Indonesia - Leadership

Megawati entered office with strong parliamentary, military, and public support. Her vision for the nation appeared to be her father's legacy: restoring Indonesia's unity, and keeping the country democratic but strong. Megawati is often described as charismatic but it is a very restrained charisma, unlike that of her flamboyant father. Her extraordinary quietness may project stability and thoughtfulness, especially after the vocal, impulsive Wahid; however, others see it as evidence of a limited intellect. She builds support in her party and government as a team player, commanding loyalty by being "motherly" to her supporters, and she relies on a trusted circle of influential advisors.

Despite her father's downfall at the hands of Suharto's military, Megawati's ties to the military appear strong. She and her husband are particularly close to General Endriartono Sutarto (a reformist), the army chief of staff; and Lt. General Ryamizard Ryacudu (a conservative), head of the Army Strategic Reserve. These officers are linked to her party and seen as potential backers for the 2004 election. Analysts warn of a return to military participation in Indonesian party politics, in spite of restrictions on actual military representation in the legislature. The military is considered conservative, opposing Islamic militancy and ethnic separatism.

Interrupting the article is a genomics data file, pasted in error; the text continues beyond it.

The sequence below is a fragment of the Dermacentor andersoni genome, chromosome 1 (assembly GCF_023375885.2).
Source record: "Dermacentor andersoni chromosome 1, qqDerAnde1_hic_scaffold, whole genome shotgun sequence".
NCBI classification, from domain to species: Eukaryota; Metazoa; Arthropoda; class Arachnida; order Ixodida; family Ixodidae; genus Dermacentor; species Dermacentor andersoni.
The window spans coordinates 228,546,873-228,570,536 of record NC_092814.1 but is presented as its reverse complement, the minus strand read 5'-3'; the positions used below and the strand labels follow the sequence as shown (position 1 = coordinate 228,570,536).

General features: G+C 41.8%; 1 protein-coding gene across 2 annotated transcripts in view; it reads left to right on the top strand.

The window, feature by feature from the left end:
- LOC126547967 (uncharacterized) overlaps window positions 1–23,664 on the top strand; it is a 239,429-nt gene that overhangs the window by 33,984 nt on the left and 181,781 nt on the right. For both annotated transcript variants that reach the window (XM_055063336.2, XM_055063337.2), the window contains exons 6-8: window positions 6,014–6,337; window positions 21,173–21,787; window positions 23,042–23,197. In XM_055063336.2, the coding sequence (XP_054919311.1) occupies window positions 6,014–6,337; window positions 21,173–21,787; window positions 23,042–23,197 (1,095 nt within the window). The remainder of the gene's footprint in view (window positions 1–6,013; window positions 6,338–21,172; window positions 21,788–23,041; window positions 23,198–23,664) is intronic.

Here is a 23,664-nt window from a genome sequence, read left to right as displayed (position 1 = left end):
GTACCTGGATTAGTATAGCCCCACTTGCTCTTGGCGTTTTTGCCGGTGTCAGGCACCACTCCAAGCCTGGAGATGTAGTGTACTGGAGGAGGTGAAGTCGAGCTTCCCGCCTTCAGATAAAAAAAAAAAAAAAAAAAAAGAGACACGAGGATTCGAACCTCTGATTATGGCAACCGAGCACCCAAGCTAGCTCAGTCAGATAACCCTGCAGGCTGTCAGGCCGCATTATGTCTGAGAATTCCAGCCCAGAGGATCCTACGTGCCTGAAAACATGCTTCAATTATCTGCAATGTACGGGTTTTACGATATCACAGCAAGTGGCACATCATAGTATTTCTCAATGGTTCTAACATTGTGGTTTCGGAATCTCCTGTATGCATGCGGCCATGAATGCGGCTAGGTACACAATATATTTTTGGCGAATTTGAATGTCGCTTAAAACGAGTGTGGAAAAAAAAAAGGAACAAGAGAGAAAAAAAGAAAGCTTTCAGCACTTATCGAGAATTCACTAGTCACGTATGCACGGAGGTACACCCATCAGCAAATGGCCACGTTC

Having entered office during a period of violent social chaos (with ethnic and economic roots) throughout the archipelago, Megawati's admininstration has thus far managed to calm the political situation without a return to military-style authoritarianism, and she has shown a more decisive leadership than her predecessor, Wahid. She appears to have been less proactive in promoting reform, particularly in fighting corruption. Her economic policy is criticized as hesitant and ineffective.

After more than a year in office, Megawati continues to reveal little of her positions or opinions on important issues. Megawati's insecurity regarding Indonesia's post-Suharto free press is quite apparent. She avoids interviews and press conferences, although she invited influential news editors along on her April 2002 Asian trip, in an apparent attempt to win their approval.

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